About this object

Handle of mirror. Hollow cylinder made of bone, open at both ends, with outer surface carved in low relief. Two nude, standing male figures, each looking to his righ: a winged figure of Turms (Hermes) wearing a petasos, holding a schematic caduceus, and a youth who holds a sword or club. They have short hair witha few loose curls in front or and behind the ears; the youth's hair is grooves as if held in a fillet. No pigment preserved; the slight green discoloration is the result of proximity to bronze corrosion products.

Object specifics

  • Type
    Personal Object
  • Culture
    Etruscan
  • Artist/Maker
    Unknown or unrecorded
  • Place made
    Europe: Southern Europe: Italy
  • Date made
    350 BC - 300 BC
  • Materials
    Animal Bone
  • Location
    Item not currently on display
  • Acquisition
    Gift of Joseph Mayer
  • Collector
    Bram Hertz
  • Place collected
    Unknown or unrecorded
  • Date collected
    1857 before
  • Measurements
    132 mm
  • Related people
    Bram Hertz (Collector, previous owner); Joseph Mayer (Previous owner)

Explore related

Publications

  • A Guide to Etruscan Mirrors

    Author:
    Publisher: Archaeological News Inc
    Date: 1982
    Description:

  • Catalogue of Etruscan Objects in World Museum, Liverpool

    MacIntosh Turfa, Jean; Muskett, Georgina

    Author: MacIntosh Turfa, Jean; Muskett, Georgina
    Publisher: Archaeopress Publishing Ltd
    Date: 2017
    Description: One of the finest collections of Etruscan artifacts outside of Italy was begun in the 19th century by Joseph Mayer, goldsmith, of Liverpool. His donation of the collection became the core of Liverpool Museum, now World Museum, and has been augmented over the years by additional gifts and other acquisitions, such as those from the Wellcome Collection and Norwich Castle Museum. Much of the original material came from the necropolis of Vulci (Canino) when it was excavated by Lucien Bonaparte, Prince of Canino, while additional objects represent several other cities and sites. Already famous for its gold jewellery and bronze vessels of the 6th to 4th centuries BCE, the Liverpool collection includes a fine selection of Etruscan vases, especially bucchero ware and Archaic painted vases, several scarab seals in semiprecious stones, a small number of carved ivories, and funerary urns, including that of Larui Helesa, in which were found gold earrings identical to those worn by her colourful effigy on its lid. A large group of bronze fibulae (safety-pins) furnish examples of most major types of those important ornaments of the Iron Age and Archaic periods. Engraved bronze mirrors and terracotta votives in the form of heads and body parts (such as uteri) of the 4th and 3rd centuries BCE illustrate myths and offerings that were essential to Etruscan religion. From a Villanovan sword to Hellenistic epitaphs, the Liverpool Etruscan and Italian collection offers a rare glimpse of early civilization in central Italy.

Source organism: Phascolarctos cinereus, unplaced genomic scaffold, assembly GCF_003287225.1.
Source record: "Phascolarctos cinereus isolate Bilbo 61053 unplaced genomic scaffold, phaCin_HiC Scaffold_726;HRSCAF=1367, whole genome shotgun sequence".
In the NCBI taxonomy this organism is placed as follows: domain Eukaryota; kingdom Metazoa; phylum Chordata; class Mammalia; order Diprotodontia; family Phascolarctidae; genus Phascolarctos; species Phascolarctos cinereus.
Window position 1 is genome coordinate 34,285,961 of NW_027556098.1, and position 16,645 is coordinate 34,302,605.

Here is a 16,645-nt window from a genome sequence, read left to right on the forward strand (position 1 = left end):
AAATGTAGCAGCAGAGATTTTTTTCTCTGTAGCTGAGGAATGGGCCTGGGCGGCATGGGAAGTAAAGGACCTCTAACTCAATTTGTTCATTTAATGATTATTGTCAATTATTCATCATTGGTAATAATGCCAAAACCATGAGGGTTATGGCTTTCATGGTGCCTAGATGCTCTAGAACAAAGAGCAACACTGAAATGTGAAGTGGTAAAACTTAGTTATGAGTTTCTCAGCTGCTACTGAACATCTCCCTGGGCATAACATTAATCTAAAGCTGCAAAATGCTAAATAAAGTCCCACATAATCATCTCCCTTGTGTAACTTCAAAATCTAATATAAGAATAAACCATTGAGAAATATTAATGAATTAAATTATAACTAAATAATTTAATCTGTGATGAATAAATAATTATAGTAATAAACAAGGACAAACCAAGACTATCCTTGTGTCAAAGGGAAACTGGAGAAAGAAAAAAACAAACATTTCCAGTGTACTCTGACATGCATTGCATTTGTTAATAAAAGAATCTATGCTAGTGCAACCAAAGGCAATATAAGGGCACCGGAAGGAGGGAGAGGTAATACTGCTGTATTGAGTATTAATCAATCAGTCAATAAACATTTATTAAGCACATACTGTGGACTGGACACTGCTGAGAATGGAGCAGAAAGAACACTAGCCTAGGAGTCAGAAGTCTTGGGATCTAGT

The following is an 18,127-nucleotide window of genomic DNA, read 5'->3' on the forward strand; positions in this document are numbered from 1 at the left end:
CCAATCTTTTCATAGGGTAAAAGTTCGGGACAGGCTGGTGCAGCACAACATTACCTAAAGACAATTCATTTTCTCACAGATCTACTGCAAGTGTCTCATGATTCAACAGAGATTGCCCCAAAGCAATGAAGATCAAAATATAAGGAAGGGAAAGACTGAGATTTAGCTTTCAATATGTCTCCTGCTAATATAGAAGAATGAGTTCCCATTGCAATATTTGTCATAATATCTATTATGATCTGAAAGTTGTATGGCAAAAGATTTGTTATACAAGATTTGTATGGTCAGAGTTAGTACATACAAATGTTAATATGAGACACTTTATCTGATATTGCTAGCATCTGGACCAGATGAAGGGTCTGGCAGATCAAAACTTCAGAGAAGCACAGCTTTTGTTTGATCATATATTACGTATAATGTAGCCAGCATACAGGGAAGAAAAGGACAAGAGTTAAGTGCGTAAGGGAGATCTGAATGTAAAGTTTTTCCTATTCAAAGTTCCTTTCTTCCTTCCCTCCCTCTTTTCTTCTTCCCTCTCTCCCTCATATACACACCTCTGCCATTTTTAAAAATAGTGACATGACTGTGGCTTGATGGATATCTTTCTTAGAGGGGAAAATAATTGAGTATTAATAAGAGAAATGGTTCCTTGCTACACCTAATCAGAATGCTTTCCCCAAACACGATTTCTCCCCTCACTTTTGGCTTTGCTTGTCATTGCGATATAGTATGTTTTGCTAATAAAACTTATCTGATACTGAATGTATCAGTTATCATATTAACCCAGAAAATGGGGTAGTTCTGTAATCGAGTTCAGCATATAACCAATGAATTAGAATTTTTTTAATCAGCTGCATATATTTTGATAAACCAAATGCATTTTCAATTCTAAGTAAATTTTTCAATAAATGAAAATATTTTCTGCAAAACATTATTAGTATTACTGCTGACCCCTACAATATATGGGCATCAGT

• Etruscan Life and Afterlife

    Author:
    Publisher: Wayne State University Press
    Date: 1986
    Description:

  • Lexicon iconographicum mythologiae classicae

    Author:
    Publisher: Artemis
    Date: 1981
    Description:

  • Liverpool Ivories: Special Exhibition

    Author:
    Publisher: The Trustees of the British Museum
    Date: 1954
    Description: Catalogue of an exhibiton of ivory carvings lent by the City of Liverpool Public Museums, mostly from the Mayer-Fejervary collection.

  • The Etruscan Collection

    Lloyd-Morgan, G; Girardon, S P

    Author: Lloyd-Morgan, G; Girardon, S P
    Publisher: The Society of Antiquaries of London
    Date: 1988
    Description:

Events

  • Liverpool Ivories

    Start date: 1954-09-18
    End date: 1954-09-18
    Description: A temporary exhibition of 56 ivory carvings lent by the City of Liverpool Public Museums (now National Museums Liverpool) to the British Museum, London. The exhibition was organised by the department of Archaeology, Liverpool Museum (Elaine Tankard) and the department of British and Medieval Antiquities of the British Museum (P. Lasko). Some British Museum ivories which offer particularly close parallels with the Liverpool pieces were placed beside one another. The exhibition was held in the King Edward VII Gallery between 18 September 1954 and 3 September 1955 (extended from 5 March 1955) and an illustrated catalogue was published which cost 1s. 6d.

Ownership

Previous owners

  • Joseph Mayer

    Owned from: 1857
    How acquired: Purchased
    Owned until: 1867
    Disposal method: Donation
  • Bram Hertz

    Owned from: Unknown or unrecorded
    How acquired: Unknown or unrecorded
    Owned until: 1857
    Disposal method: Sold
Object view = Humanities
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